Today I wrote an obituary about my Grandma.
It's the typical obit. Maiden name, names of those who survive and those already gone. The logistics of service times and burial information. The necessary bits of mourning, I guess.
There was so much I left out.
Like the fact that she is responsible for my insane love of food that is at once sweet and salty. She's the one who slipped me saltine-and-chocolate-mint-sandwiches when I helped her separate livers and gizzards in the backroom at Al's Chickenette. She's the one who introduced me to the culinary nirvana of salty French fries drizzled with ketchup and honey. She's the one with whom I shared a love of ripe, juicy pears and anything carb-loaded. She's the one who taught me how to make strawberry shortcake (pound cake, not biscuits).
Or that she indulged my obsession with Sonny & Cher, confessed to me that she watched FOX News because she found Sean Hannity cute and referred to Alan Jackson as 'that tall blonde drink of water.' She had a tendency to slip an inappropriate comment between benign observations–while watching episodes of Mother Angelica— so easily that I often had to say 'wait a second; did you just say…..'.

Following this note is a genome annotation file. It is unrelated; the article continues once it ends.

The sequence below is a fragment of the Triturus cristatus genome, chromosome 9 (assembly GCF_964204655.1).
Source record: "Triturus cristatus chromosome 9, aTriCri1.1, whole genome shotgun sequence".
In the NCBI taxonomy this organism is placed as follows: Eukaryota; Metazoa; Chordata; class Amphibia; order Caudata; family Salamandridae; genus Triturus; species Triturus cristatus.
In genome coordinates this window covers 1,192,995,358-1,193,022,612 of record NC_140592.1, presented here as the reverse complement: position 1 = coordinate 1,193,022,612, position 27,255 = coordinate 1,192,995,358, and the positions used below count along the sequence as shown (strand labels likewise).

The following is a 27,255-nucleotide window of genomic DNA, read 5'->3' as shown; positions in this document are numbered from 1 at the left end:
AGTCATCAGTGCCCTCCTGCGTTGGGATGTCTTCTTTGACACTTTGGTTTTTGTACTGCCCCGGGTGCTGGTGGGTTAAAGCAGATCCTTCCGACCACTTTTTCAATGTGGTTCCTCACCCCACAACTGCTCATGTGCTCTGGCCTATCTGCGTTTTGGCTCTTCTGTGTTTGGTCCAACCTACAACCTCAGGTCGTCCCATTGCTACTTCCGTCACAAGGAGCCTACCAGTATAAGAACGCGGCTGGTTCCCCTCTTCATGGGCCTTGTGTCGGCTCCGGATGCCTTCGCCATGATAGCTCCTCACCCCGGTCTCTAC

She was the first single mom I knew, though she never referred to herself that way. She raised five kids by herself, juggling jobs that she could squeeze in, and making ends meet when the odds were against her. The times were different then; she spent all her time on her feet, butchering chickens and scrubbing doctor's offices and ironing other peoples' clothes while I sit my tush in a chair and put words on a page.
She never drove a car, and told me that there were just some things in life you don't need; namely, a car, a checking account and a husband. She kept most of her memories to herself, so I don't know much about her as a daughter, a sister, a woman or a wife. I just knew my grandma.
I knew that she'd want me to remember, every year on my birthday, that I was her first grandbaby. Before she started to forget, she'd call me every year and tell me the story of how she'd been taking a nap when my dad woke her up. "I heard him saying 'wake up Grandma'", she'd tell me every year. In my youth I grew tired of hearing the story, but once she started to forget, I always hoped I'd hear it one more time.
I knew that, if I had been there right before she passed and asked what I could do, she'd tell me to pray. So today I prayed the Rosary, crying my way through the Glorious Mysteries, and thought about how many times I'd gone to visit only to find her asleep in her chair with one of her rosaries wrapped around her hands.
I knew that she'd tell me that she was ready, and that she'd call me sweetheart.
She called everyone sweetheart.